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Discussion Starter #1
Well, after all the info I got from my earlier post in this forum, I was about ready to a)buy a heavier line or b) sell my rod. Thanks to all for the feedback. After some experimenting though (I threw a 10wt RIO-long cast one hander on there for the heck of it) I found out FlyTyer hit the nail on the head....the 9/10 lines I've been using are over-lining the rod. I still haven't settled on a line, but I will say that with a lighter line the rod recovers from its flexed position much faster and, low and behold, line speed! In addition it feels like a new rod..... lighter, lifts a long line easier, and carries heavy flies without a problem. The line I used has WAY too short of a belly (40ft), but it sure felt good to snap some casts out there for a change. Thanks again to all for the input. I now like my 9140
 

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SpeyMonkey,

As you have now found, the Sage 9140-4 is really not a 9/10 rod like Sage (and many others) advertise unless you use a very short line like the Skagit Spey line. It is really an 8/9 or even a 7/8 rod. If you want a crispe, faster rod, consider using a 7/8 mid-belly spey line on it. It you want to feel the rod load into the butt on each cast, use an 8/9 mid-belly spey line.

But like I said previously, this rod really is not made for casting large or heavy flies at 80+ feet. To do that, you need a different rod that has more backbone and power.
 

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Discussion Starter #3
You're right!

FlyTyer- You are absolutely right. I didn't think I could possibly be overloading the rod so much, but once I put a lighter line in there I was suddenly bringing the fly too far back on my single spey casts, shooting more line, and casting higher without much effort. The rod now feels lighter and it encourages a good sharp tug with the bottom hand, and a shorter casting stroke. I can't thank you enough for your advice. One last question for you...a lot of the fishing I do requires stripping the fly back in to get a strike so I am considering a shorter bellied line like the Delta Spey or Wind Cutter. Should I go down as much as a 7/8 in these lines as well? Thanks for your time. DM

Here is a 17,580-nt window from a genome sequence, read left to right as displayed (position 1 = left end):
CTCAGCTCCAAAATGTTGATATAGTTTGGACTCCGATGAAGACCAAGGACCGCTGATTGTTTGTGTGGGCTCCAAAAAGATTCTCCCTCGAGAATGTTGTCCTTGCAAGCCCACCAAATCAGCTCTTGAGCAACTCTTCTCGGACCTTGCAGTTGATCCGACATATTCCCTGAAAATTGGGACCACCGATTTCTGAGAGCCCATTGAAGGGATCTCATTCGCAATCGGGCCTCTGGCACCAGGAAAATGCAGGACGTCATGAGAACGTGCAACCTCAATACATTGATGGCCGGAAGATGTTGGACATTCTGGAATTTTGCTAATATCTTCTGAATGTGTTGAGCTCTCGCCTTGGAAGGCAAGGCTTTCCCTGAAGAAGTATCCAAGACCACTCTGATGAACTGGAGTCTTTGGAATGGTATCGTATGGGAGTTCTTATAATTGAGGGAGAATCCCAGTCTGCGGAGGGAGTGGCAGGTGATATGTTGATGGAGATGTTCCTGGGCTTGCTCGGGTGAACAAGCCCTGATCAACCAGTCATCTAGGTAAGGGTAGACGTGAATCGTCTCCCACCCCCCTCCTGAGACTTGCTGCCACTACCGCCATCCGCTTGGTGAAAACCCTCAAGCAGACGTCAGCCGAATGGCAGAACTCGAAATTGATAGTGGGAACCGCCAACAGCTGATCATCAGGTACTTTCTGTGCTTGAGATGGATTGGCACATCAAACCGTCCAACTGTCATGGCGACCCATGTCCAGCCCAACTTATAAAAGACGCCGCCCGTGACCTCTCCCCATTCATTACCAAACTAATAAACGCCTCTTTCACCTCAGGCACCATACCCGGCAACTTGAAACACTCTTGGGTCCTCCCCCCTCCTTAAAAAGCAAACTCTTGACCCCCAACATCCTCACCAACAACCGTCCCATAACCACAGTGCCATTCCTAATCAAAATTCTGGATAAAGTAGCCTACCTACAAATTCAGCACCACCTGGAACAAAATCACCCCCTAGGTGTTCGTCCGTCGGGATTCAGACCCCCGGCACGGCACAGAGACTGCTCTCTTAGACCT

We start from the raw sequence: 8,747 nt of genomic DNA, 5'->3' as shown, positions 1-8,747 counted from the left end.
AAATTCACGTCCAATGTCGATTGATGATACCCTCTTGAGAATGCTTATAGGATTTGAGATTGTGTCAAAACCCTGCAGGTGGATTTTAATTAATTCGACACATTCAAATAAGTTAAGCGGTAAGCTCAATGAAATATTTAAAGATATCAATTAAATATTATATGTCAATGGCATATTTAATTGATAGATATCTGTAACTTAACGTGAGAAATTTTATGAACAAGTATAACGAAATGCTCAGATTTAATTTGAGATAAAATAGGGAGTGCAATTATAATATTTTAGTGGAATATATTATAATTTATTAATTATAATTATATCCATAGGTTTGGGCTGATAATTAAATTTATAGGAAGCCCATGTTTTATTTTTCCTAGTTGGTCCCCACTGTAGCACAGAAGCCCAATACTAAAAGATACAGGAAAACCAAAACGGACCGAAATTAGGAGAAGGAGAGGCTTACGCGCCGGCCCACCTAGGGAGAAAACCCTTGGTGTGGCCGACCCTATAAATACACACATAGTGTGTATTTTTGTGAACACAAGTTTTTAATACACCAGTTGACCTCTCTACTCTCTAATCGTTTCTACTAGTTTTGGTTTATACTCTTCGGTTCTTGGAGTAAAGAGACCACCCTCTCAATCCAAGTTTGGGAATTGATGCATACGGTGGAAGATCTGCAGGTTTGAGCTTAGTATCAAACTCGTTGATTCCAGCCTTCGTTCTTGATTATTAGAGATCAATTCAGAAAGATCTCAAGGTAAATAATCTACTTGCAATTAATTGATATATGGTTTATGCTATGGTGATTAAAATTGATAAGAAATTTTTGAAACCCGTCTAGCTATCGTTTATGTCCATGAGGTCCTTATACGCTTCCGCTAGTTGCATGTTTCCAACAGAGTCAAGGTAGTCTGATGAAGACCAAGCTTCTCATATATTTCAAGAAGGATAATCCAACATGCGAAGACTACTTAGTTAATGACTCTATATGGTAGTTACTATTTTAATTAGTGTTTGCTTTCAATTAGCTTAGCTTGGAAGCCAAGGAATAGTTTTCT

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SpeyMonkey,

The Windcutter 7/8/9 turns the Sage 9140-4 into a rather nice, faster recovering rod and it is roughly equivalent to the MidSpey 7/8. The Windcutter 8/9/10, which is roughly equivalent to the MidSpey 8/9, is the largest Windcutter that I would use on the 9140-4.

However, it you really want to strip as close to you as possible while still being able to cast 80+ feet, use the Windcutter 9/10/11 and remove tip 2. This makes the line more or less a Skagit Spey Line (the Windcutter is about 44 feet long with tip 2 removed) or a 2-handed shooting line, and it will work very well with the Sage 9141-4. In fact, this is the type of line that Jimmy Green fished with when he designed the Sage 9140-4 and is probably why it gets listed as a 9/10 2-hander by most people including Sage.

The short head will allow you to strip most of the line back to you. Keep in mind though that the short line feels different and requires you to have more line stick to load the rod. Because of this, I personally would use the 7/8/9 or 8/9/10 Windcutter in full length (54 feet) if I was going to be doing a lot of stripping. Then again, if I were casting 80 to 95 feet, I would use the MidSpey and strip back the line until the back taper was at the bottom stripping guide.
 
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